Now, Religion in the News, a report and comment on religious trends and events being covered by the media. This week’s item is from the latimes.com, November 16, 2005, with the headline: “Doubt Is Their Co-Pilot. Birmingham, AL. It takes a certain amount of audacity to found a religion.
Ford Vox does not look audacious.
A tall, slightly stooped medical student, Vox speaks in a mumble and rarely lifts his eyes. But if he lacks confidence, that only makes him all the more qualified to lead his flock because Vox, 28, has created a religion for people who know only that they know nothing.
Universists might believe in God, or might not. (Personally, Vox thinks he does.)The only dogma they must accept is uncertainty.
Relinquishing any hope of cosmic truth, Universists worship by wondering how we got here, and why, and what lies ahead.
From his base here in the Bible Belt, Vox has built an online congregation of more than 8,000 in the last two years. They meet in cafes and living rooms across the nation; they join online chats with scientists and theologians; they find profundity in admitting their confusion.
‘We want to rework religion from within,’ Vox said.
It is a surprisingly common impulse these days.
In vast numbers, Americans are turning away from traditional religions. They're not giving up on God, but they are casting aside the rituals and labels they grew up with.
Conventional churches still have enormous pull. There are more than 300,000 Protestant congregations in the United States, and mega-churches can easily attract 8,000 worshipers on any given Sunday.
But the number of Americans who claim no religion has more than doubled in a decade. More than 27 million adults—nearly one in seven—reject all religious labels, according to the City University of New York's respected American Religious Identification Survey.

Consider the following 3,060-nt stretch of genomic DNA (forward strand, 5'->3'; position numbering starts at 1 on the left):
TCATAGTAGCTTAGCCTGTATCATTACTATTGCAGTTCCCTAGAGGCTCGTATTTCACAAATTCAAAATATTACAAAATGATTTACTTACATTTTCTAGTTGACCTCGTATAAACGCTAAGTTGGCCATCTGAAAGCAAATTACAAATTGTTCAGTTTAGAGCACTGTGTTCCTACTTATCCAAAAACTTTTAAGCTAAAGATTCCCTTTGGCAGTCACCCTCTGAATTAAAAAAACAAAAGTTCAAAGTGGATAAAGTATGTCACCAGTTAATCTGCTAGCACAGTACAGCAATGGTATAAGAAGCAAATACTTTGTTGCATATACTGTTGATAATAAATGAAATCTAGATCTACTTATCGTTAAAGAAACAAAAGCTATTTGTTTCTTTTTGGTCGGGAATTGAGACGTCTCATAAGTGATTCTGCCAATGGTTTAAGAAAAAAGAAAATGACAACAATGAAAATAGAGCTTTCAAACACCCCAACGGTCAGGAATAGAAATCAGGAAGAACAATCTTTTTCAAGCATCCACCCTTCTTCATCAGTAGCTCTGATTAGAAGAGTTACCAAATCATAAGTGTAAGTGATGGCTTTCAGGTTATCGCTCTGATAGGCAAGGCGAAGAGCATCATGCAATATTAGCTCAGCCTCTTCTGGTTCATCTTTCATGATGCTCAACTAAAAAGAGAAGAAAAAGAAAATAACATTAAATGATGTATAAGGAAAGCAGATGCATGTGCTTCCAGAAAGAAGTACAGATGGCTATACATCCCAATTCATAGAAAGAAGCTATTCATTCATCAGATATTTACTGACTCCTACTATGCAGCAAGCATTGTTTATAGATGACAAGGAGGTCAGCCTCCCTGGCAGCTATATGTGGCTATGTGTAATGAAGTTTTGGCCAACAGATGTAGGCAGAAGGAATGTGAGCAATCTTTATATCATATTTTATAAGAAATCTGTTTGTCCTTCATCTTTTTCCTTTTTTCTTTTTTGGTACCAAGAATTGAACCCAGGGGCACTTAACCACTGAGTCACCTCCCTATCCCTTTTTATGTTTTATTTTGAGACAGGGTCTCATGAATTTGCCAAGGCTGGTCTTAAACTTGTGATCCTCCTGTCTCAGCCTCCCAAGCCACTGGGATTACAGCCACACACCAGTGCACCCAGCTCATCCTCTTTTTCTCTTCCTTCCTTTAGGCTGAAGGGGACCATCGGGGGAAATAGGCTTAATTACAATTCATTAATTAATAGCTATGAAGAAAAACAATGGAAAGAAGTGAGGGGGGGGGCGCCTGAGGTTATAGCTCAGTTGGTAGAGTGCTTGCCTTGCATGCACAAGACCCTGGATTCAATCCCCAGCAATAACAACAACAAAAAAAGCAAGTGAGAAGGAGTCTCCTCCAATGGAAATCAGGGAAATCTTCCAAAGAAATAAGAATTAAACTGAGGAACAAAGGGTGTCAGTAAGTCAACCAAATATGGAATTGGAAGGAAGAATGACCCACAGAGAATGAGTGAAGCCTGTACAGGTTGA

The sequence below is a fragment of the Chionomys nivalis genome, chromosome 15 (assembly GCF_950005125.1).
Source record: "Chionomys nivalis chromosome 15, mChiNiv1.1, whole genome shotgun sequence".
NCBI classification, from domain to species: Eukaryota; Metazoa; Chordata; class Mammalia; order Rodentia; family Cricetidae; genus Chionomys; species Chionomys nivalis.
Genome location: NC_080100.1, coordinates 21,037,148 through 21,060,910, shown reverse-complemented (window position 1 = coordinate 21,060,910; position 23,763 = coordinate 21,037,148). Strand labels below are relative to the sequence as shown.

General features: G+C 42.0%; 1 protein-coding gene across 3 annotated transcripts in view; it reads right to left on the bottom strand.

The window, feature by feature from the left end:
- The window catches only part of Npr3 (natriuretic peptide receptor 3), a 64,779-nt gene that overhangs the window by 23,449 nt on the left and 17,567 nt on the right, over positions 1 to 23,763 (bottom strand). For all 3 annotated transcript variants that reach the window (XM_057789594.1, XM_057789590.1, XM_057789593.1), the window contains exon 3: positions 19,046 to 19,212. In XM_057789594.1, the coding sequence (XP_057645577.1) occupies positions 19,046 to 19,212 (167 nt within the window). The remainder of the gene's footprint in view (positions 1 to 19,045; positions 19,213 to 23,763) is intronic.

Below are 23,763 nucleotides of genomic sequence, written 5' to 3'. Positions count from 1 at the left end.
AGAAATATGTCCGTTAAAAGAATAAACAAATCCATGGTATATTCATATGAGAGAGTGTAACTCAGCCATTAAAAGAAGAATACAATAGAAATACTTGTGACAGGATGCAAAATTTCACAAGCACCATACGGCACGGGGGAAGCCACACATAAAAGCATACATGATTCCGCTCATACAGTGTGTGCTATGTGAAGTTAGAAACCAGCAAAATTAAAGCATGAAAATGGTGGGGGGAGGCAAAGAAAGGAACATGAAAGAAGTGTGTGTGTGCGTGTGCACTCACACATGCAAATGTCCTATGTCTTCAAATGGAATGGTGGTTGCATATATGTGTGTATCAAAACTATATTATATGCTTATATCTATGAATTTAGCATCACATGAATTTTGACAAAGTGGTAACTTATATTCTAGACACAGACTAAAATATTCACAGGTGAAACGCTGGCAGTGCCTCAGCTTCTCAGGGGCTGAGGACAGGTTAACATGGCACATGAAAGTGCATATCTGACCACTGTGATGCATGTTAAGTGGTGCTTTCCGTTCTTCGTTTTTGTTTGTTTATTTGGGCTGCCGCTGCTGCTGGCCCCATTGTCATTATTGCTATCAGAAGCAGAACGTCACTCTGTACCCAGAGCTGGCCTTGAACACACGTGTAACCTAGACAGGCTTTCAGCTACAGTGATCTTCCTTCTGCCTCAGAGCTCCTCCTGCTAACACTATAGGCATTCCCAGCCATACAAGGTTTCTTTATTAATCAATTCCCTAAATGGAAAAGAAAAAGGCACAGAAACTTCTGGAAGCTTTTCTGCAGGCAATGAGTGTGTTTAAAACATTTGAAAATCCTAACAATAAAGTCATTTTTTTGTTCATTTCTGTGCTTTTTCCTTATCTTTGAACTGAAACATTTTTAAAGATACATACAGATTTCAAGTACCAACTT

Even among committed Christians, restlessness is growing. Pollster George Barna, who works for Christian ministries, estimates that 20 million Christians have largely forsaken their local church in favor of discussion groups with friends, Bible study with colleagues or spiritual questing online.
‘They want less of a programmed process and more of a genuine relationship with God,’ said Barna, who describes the shift in his new book Revolution.
Vox hopes to offer one possible path in Universism.
Instead of hierarchy and ritual, his religion offers rambling chats about the meaning of life. Instead of a holy text, members put their faith in the world around them, trying to figure out the universe by studying it.
The go-it-your-own-way philosophy at the heart of Universism troubles Douglas E. Cowan, an expert in emerging religions at the University of Missouri-Kansas City. As he put it: ‘One guy worshipping a potato in a hotel room in New Jersey is not a religion.’
True religion, Cowan said, gives structure and meaning to people's lives and elevates them above the humdrum of their daily chores.
He can't quite see how uncertainty does the trick.
Universists respond that he's missing the point. They're trying to build a religion that lets people find their own structure and meaning. Universists know they're on their own in the great journey of life—but they take comfort in meeting every few weeks to talk through what they've discovered along the way.”
Tom: Dave, I think this will probably go over, seeing as where everything’s going. But…
Dave: Well, he’s got a congregation of 8,000 on the internet.
Tom: Yeah, but this young man, he’s a medical student. I wonder how that applies, this idea of uncertainty…I don’t think I’d want to sign up or make an appointment with this guy to deal with my physical problems!
Dave: Tom, that’s a very good point, and I have made that point sometimes in the hospital where I was a patient, trying to get them to talk about God. And then when they say, “Well, you can believe any god, you know. That doesn’t matter.”